Romeo Crennel: Even When He's Right, He's Wrong
On a chilly Sunday afternoon on the shores of Lake Erie, the Cleveland Browns fell to 4-7 with a 16-6 loss to the Houston Texans in what officially marks the low-point of their catastrophic 2008 season.
Despite taking on a Texans team that ranked 27th in the NFL in points allowed per game (26.6), the Browns managed just two Phil Dawson field goals in a dismal offensive display, complete with turnovers, dropped passes, untimely penalties, and horrendous play-calling.
Can someone please tell the deejay that the record is officially broken?
Of course, it’s not that anemic offense itself is a broken record. After all, the Browns had scored 27 or more points in each of the previous three games.
No, it’s the entire team that’s a broken record. And the song that keeps playing has the refrain, “If it’s not one thing, it’s the other.”
You know the tune. When one unit shows up, the other doesn’t. Early on this season, the defense played much better than anyone had anticipated. But the offense was out of sync, and scoring was at a premium.
And lately, it’s been the defense—what with their pathetic tackling and penchant for giving up the big play—that has frequently put the pressure on the offense to bail the team out.
Nevertheless, with the 3-7 Texans bringing their below-average defense and explosive offense to Cleveland, many Browns fans foresaw an offensive shootout and anticipated a victory for their beloved team.
Of course, at this point, Browns fans should know that the only thing to expect from their team is disappointment.
If nothing else, the team plays—and coaches—to the level of their competition. How else can you explain a team that can dismantle the New York Giants and lose to a team like the Houston Texans in the same season?
Now, I could tell you about all the things that the Browns did poorly against Houston, but if you’ve been following the team all year and watched the game, you know what they are. Unlike the Browns, I refuse to be a broken record.
And perhaps sensing that fans would not want to spend a week talking about more miserable on-field execution, Browns head coach Romeo Crennel, in his infinite generosity, fueled fans’ fire by replacing Browns QB Brady Quinn with Derek Anderson at the end of the third quarter.
Crennel said that he felt the team needed a “spark.” But the only thing that caught fire was the Braylon Edwards jersey that I saw guys burning in the parking lot after the game.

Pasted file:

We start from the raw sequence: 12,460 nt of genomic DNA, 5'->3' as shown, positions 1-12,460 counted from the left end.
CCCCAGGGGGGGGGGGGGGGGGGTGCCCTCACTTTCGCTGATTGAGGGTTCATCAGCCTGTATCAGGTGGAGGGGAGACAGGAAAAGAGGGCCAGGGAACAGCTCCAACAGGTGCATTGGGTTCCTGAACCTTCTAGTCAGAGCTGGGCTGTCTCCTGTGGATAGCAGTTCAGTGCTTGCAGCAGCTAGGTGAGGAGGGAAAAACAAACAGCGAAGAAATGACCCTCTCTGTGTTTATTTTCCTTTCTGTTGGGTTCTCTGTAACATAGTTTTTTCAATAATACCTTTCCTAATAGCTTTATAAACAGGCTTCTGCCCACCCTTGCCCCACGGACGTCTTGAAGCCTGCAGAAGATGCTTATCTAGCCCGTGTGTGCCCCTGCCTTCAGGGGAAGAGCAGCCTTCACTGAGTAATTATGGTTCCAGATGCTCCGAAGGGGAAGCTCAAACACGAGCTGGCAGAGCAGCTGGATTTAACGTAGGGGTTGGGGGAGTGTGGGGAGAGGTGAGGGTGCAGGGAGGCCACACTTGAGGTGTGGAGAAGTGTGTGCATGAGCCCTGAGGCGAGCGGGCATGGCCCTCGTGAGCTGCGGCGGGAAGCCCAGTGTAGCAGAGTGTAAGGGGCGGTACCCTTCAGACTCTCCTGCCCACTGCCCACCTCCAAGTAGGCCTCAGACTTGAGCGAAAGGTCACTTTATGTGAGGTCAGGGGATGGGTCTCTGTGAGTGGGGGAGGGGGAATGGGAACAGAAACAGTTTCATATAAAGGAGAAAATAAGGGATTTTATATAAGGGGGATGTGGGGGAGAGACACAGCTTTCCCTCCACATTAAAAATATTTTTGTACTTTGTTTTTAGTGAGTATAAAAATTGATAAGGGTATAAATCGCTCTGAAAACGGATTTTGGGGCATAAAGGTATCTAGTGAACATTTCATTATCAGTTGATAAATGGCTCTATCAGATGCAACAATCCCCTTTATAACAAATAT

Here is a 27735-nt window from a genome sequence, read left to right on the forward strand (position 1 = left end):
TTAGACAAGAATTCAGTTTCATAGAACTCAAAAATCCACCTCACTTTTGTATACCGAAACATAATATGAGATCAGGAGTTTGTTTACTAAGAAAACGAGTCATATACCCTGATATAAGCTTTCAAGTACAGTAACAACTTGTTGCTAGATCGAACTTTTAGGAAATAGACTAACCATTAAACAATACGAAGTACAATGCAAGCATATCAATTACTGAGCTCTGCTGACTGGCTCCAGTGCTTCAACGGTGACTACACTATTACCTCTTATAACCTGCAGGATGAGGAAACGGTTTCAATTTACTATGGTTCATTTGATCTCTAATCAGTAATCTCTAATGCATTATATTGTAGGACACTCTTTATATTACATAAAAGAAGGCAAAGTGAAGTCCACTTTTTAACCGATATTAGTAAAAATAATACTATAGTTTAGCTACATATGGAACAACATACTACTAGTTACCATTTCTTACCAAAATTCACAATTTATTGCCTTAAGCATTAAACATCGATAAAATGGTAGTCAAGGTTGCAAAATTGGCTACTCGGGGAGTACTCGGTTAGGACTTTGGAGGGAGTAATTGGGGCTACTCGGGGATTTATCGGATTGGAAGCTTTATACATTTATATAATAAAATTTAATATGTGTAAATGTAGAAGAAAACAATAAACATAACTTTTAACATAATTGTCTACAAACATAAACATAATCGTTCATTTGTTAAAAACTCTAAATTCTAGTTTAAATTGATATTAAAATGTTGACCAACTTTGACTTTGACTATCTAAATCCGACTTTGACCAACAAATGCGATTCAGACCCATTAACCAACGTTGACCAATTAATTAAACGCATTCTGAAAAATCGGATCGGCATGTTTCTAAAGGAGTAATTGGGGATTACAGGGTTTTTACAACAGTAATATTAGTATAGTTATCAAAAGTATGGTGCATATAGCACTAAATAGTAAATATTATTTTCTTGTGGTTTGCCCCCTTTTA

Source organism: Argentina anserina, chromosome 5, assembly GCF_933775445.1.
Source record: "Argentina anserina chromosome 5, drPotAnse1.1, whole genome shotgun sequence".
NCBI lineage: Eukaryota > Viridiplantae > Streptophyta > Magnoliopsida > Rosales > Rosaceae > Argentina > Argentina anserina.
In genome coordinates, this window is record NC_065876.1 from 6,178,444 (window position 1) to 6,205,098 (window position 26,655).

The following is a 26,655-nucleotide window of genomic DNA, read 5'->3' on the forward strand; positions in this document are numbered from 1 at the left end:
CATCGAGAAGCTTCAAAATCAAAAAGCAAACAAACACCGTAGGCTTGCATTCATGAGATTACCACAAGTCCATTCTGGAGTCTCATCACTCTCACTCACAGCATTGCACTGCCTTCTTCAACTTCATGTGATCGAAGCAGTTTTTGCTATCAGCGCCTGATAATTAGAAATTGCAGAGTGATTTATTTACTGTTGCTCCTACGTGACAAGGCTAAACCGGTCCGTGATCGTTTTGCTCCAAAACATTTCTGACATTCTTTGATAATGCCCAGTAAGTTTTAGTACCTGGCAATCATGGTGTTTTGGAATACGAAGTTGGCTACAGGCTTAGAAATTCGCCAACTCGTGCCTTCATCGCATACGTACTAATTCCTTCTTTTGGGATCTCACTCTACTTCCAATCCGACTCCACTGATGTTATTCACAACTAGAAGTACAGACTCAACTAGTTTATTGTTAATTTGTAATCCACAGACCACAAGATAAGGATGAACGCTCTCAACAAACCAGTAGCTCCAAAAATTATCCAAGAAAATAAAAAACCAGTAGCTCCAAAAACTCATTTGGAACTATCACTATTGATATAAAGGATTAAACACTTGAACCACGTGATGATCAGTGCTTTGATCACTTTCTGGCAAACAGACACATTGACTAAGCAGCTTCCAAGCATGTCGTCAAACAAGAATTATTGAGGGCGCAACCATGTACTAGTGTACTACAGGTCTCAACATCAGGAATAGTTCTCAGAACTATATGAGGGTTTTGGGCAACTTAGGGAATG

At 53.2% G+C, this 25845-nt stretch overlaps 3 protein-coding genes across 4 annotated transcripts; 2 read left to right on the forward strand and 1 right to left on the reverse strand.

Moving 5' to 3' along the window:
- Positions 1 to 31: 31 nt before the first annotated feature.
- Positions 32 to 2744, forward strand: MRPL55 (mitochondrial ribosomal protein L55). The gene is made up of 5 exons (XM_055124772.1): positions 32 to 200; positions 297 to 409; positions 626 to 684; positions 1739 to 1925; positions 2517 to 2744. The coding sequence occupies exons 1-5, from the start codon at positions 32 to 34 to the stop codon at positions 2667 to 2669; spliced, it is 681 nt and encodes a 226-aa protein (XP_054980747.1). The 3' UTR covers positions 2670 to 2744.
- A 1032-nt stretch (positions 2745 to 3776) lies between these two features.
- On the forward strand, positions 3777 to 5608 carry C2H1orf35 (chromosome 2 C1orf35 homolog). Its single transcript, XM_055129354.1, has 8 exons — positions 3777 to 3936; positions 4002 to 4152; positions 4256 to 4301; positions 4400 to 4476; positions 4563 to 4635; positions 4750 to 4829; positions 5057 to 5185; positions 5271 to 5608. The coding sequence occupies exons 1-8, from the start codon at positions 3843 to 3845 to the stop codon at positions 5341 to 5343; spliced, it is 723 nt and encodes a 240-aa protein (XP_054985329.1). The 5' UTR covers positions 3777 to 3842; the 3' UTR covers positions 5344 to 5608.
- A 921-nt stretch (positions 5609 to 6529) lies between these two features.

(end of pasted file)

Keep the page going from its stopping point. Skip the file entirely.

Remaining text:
Poor Romeo. The guy just can’t win, can he?
Though Crennel has been roundly criticized by fans as well as local and national media, people should realize that Romeo did actually make the right decision—but only in theory and principle, not practice.
And it has nothing to do with Brady Quinn.
Think about it: What was Crennel doing by giving Quinn the hook? He was making Brady accountable for his lackluster performance. This is something that fans have been screaming for Romeo to do all season.
Ironically, if Derek Anderson would have led a comeback victory, no one would even be talking about the mid-game change.
So where did Romeo go wrong?
Well, for one, he never made Derek Anderson accountable for his play at any point in the season until following the Baltimore game in Week Nine after the Browns fell to 3-5. Romeo had plenty of opportunities to give DA the hook and put in Quinn early in the season, but he never did. So why treat Brady differently?
Secondly, Crennel has still refused to make Braylon Edwards responsible for anything this season. Dropped ball after dropped ball, stupid penalty after stupid penalty, fans are forced to watch the Edwards routine week after week.
Apparently it’s fine for Braylon Edwards to not do his job, but not okay for Brady Quinn. And truthfully, it’s not just Edwards. There have been plenty of players that haven’t performed up to snuff this season.
See, if Romeo would have established a pattern of coaching that was consistent with his decision to pull Quinn, I doubt that most people, short of members of the Brady Quinn Fan Club, would take issue with the decision.
But with Romeo handling the situation the way he did, it looks like he’s scapegoating Quinn and, for some reason, making an example out of one of the few guys that is giving it his all.
Forget the fact that the decision could hurt a fragile psyche of a young quarterback. Fans who think this is the case do not give Quinn enough credit for his mental toughness and resiliency.
Besides, Romeo did do the right thing by immediately naming Quinn the starter for Week 13 against the Colts, but it’s too little, too late.
In a season full of questionable decisions, the head-scratching election to pull Quinn in favor of Anderson is the proverbial straw that broke the Browns’ back and cemented the theory that Crennel is in over his head as an NFL head coach.
Time to get your resume ready, Romeo.
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